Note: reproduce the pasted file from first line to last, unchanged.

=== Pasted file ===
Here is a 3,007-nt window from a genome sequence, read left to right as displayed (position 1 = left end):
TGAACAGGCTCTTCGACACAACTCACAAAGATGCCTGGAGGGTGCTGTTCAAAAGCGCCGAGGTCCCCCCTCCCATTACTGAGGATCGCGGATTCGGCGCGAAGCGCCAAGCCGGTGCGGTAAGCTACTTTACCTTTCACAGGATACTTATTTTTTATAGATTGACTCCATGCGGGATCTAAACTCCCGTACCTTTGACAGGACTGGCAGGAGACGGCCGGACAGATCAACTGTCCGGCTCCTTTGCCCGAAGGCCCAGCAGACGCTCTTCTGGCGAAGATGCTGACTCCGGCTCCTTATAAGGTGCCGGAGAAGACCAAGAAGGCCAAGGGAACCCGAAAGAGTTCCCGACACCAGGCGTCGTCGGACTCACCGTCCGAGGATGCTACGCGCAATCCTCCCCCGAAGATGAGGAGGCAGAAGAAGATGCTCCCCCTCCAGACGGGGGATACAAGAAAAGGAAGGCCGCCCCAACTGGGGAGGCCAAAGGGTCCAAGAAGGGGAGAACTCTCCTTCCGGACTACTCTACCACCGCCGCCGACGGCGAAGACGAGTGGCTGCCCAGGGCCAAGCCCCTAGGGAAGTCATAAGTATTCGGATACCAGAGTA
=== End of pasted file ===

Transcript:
Here is a 3,007-nt window from a genome sequence, read left to right as displayed (position 1 = left end):
TGAACAGGCTCTTCGACACAACTCACAAAGATGCCTGGAGGGTGCTGTTCAAAAGCGCCGAGGTCCCCCCTCCCATTACTGAGGATCGCGGATTCGGCGCGAAGCGCCAAGCCGGTGCGGTAAGCTACTTTACCTTTCACAGGATACTTATTTTTTATAGATTGACTCCATGCGGGATCTAAACTCCCGTACCTTTGACAGGACTGGCAGGAGACGGCCGGACAGATCAACTGTCCGGCTCCTTTGCCCGAAGGCCCAGCAGACGCTCTTCTGGCGAAGATGCTGACTCCGGCTCCTTATAAGGTGCCGGAGAAGACCAAGAAGGCCAAGGGAACCCGAAAGAGTTCCCGACACCAGGCGTCGTCGGACTCACCGTCCGAGGATGCTACGCGCAATCCTCCCCCGAAGATGAGGAGGCAGAAGAAGATGCTCCCCCTCCAGACGGGGGATACAAGAAAAGGAAGGCCGCCCCAACTGGGGAGGCCAAAGGGTCCAAGAAGGGGAGAACTCTCCTTCCGGACTACTCTACCACCGCCGCCGACGGCGAAGACGAGTGGCTGCCCAGGGCCAAGCCCCTAGGGAAGTCATAAGTATTCGGATACCAGAGTA